Wednesday, January 18, 2006

Willful Ignorance

In an otherwise good interview with Michael Loceff, a key writer and producer on 24, on Slate, Loceff says the following:

"I recently saw David Lynch speak, and he said that years ago he could not turn certain ideas he had into reality because when he was pitching those ideas, the networks and the studios were not interested in them because they involved long arcs?stories that spanned more than a single episode. Today, that's absolutely not true. Almost every show that you can think of that's tremendously successful is episodic and has huge arcs, and I think 24 has been part of this revolution that's shown that people really are willing to follow stories that extend over many episodes; that they will watch serialized television; that they are willing to come back every week; and that they have an appetite for complex, demanding shows."

Hurrah. I concur with Loceff - the trend of television dramas that feature long, involved story arcs is a godsend. But when he says "Almost every show that you can think of that's tremendously successful is episodic and has huge arcs" I had to laugh. Surely he's seen a Law and Order? The glut of procedurals on TV stand as clear testimony that the statement is more than a bit of bullshit. Witness: Here are the most popular dramas on television this season (with their total ranking listed first). I've put the non-serialized shows in blue.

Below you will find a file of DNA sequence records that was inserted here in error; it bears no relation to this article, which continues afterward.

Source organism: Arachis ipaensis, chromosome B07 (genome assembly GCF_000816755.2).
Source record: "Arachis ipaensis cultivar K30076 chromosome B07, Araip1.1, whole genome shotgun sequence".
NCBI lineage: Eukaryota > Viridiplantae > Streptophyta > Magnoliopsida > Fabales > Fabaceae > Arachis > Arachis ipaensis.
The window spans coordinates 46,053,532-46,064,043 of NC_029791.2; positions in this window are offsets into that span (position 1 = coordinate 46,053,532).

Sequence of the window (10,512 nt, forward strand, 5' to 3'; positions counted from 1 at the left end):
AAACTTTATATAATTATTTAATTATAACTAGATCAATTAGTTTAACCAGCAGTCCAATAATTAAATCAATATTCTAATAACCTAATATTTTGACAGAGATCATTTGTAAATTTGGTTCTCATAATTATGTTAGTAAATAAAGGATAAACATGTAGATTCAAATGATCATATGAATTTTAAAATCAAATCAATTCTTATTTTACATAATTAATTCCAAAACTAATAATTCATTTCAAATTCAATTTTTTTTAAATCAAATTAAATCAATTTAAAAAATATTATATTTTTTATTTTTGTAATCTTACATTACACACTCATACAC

1. CSI
2. Desperate Housewives
3. Without a Trace
4. CSI: Miami
5. Grey's Anatomy
8. Cold Case
10. NCIS
12. Lost
13. Law & Order: SVU
13. Commander in Chief
15. CSI: NY
19. ER
20. Criminal Minds

Eight of the thirteen most-watched dramas on television are not "serialized," do not have "huge arcs." I appreciate the man's enthusiasm, but a little sobriety might be in order.

Until Whenever

2 comments:

Gordon said...

In all fairness, CSI and L & O have had small scale arcs - they didn't drive the main plot, but were sprinkled within the episodes.

For example, on SVU, Stabler had the "am-I-HIV-positive" arc after a perp bled on him, we saw the gradual disintegration (offscreen) of his marriage, etc. These weren't the driving plotlines, and calling them "arcs" is being a little presumptuous, but there have been tiny recurring plots.

Tosy And Cosh said...

Of course. I know, for example (even though I've never seen an episode), that Without a Trace has had an ongoing thing with the Lapaglia character's marriage imploding. But none of the ones I highlighted are serialized in the way Locoff meant.